|Publication number||US2697688 A|
|Publication date||Dec 21, 1954|
|Filing date||Nov 30, 1949|
|Priority date||Nov 30, 1949|
|Publication number||US 2697688 A, US 2697688A, US-A-2697688, US2697688 A, US2697688A|
|Inventors||Lloyd A Nicolai|
|Original Assignee||Standard Oil Dev Co|
|Export Citation||BiBTeX, EndNote, RefMan|
|Patent Citations (15), Referenced by (4), Classifications (13)|
|External Links: USPTO, USPTO Assignment, Espacenet|
Dec. 1954 L. A. NlCOLAl DISTILLATION OF OIL-BEARING MINERALS Filed Nov. 30, 1949 PRODUC 7' VA PORS RAW .SHALE HOPPER M M T s COARSE .SHA LE DISCARD Ana B yQQ/ZMW W DISTILLATION or on-nnannso MINERALS Lloyd A. Nicolai, Baton Rouge, 1a., assignor to Standard Oil Development Company, a corporation of Delaware Application November 30, 1949, Serial No. 130,140
9 Claims. (Cl. 202l2) The present invention relates to the distillation of oil-bearing minerals of the type of oil shale, oil sands, tar sands or the like, which tend to disintegrate upon distillation. More particularly, the present invention relates to an improved process of distilling oil shale wherein the heat required for the distillation is supplied by carrying out the distillation in indirect heat exchange with a heat transfer fluid highly heated by an indirect heat exchange with burning retorted shale and wherein the solids in the distillation and burning zones are maintained in the form of relatively dense turbulent masses fluidized by upwardly flowing gases.
it is Known that certain types of naturally occurring oil-bearing minerals, such as oil shales, contain materials which .may be converted by a pyrolytic treatment into hydrocarbon oils in commercially feasible yields. Prior to the present invention, others proposed carrying out the pyrolytic treatment of the shale in the form of a powder or larger aggregate of up to A1 in. diameter, in a highly turbulent state fluidized by an upwardly flowing gas, in a distillation zone, while supplying the heat necessary for the reaction by combustion, that is either by burning a portion of the combustibles in the distillation zone in a system of the single vessel type, or by burning the spent shale in a separate combustion zone and returning the burnt substantially uncooled shale to the distillation zone for heat supply, in a system of the two-vessel type.
The former method, while simple in design, involves the disadvantages of product losses by combustion and product dilution with flue gases. The latter method avoids these drawbacks, but it is conducive to extreme shale disintegration and excessive fines entrainment from the distillation zone. In addition, oil yields are seriously affected by the adsorption in the retort of retorted oil on the circulated burnt shale followed by combustion of the adsorbed oil in the burner.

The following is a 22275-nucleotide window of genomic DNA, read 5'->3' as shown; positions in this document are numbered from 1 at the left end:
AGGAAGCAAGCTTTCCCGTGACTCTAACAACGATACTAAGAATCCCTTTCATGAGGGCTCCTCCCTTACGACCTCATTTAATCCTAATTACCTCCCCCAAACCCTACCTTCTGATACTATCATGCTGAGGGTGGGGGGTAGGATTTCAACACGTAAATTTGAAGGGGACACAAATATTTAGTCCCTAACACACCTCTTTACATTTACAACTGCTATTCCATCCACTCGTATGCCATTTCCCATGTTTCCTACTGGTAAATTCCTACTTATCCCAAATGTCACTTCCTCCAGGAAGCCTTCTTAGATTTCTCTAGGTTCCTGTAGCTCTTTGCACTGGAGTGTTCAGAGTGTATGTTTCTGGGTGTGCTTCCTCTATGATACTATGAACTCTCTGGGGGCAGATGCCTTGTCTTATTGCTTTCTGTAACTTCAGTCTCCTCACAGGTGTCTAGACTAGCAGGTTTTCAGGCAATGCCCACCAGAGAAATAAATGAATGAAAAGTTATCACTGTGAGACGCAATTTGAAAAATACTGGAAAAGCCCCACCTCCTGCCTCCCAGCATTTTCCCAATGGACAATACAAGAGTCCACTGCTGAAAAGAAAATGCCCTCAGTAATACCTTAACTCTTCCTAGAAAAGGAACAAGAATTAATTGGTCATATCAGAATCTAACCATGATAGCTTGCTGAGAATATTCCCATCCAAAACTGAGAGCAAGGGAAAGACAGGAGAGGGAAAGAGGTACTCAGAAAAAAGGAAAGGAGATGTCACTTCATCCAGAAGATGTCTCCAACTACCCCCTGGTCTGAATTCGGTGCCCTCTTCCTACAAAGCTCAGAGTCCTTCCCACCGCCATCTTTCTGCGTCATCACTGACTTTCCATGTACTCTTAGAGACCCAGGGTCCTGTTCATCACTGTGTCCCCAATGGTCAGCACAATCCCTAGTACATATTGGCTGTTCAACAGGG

The present invention overcomes these ditficulties and affords various additional advantages as will appear from the description below wherein reference will be made to the accompanying drawing.
In accordance with the present invention, the heat generated in the combustion zone of a two-vessel system of the type referred to above is transferred to the distillation zone by means of an extraneous heat-carrying medium which boils at a temperature not exceeding that of the combustion zone and condenses at the temperatures prevailing in the distillation zone at moderate pressures of approximately atmospheric up to about 10 atmospheres gauge. It has been found that elemental sulfur complies with these requirements for all practical purposes.
For example, in a combustion zone operating at about 1200-l400 F., sulfur will boil readily at pressures'of about 5 atmospheres gauge. At the same pressure, sulfur will condense at temperatures in the neighborhood of about 950 P. which are optimum for the fluid-type distillation of most oil shales. in its more specific aspects, therefore, the present invention provides for a flow of retorted shale from a fluidized distillation zone to a fluidized combustion zone wherein the retorted shale is burned to generate heat, for the circulation of sulfur vapors generated in heat transfer means confined within the fluidized mass of the combustion zone to heat transfer means confined Within the fluidized mass of the distillation zone and for a recirculation of condensed liquid sulfur from the last named heat transfer means to the first named heat transfer means. In accordance with the States Patent 0 "ice preferred embodiment of the invention, the distillation zone is arranged above the combustion zone and the sulfur is permitted to circulate within the heat transfer circuit in a manner generally analogous to the principle of reflux condensation.
The efficiency of a system of this type depends largely on the heat transfer coelficient of the heat exchange surfaces used which should also be highly resistant against heat and corrosion. When such heat and corrosion resistant materials, such as 25-20 chrome-nickel alloyed steel, are used, heat transfer areas of about .01-.025 sq. ft. per lb. per hour of raw shale feed, in the combustion zone, and about .01.03 sq. ft. per lb. per hour of raw shale feed, in the distillation zone, are normally sufficient considering the excellent heat transfer characteristics of dense, turbulent, fluidized solids masses and of boiling and condensing liquids.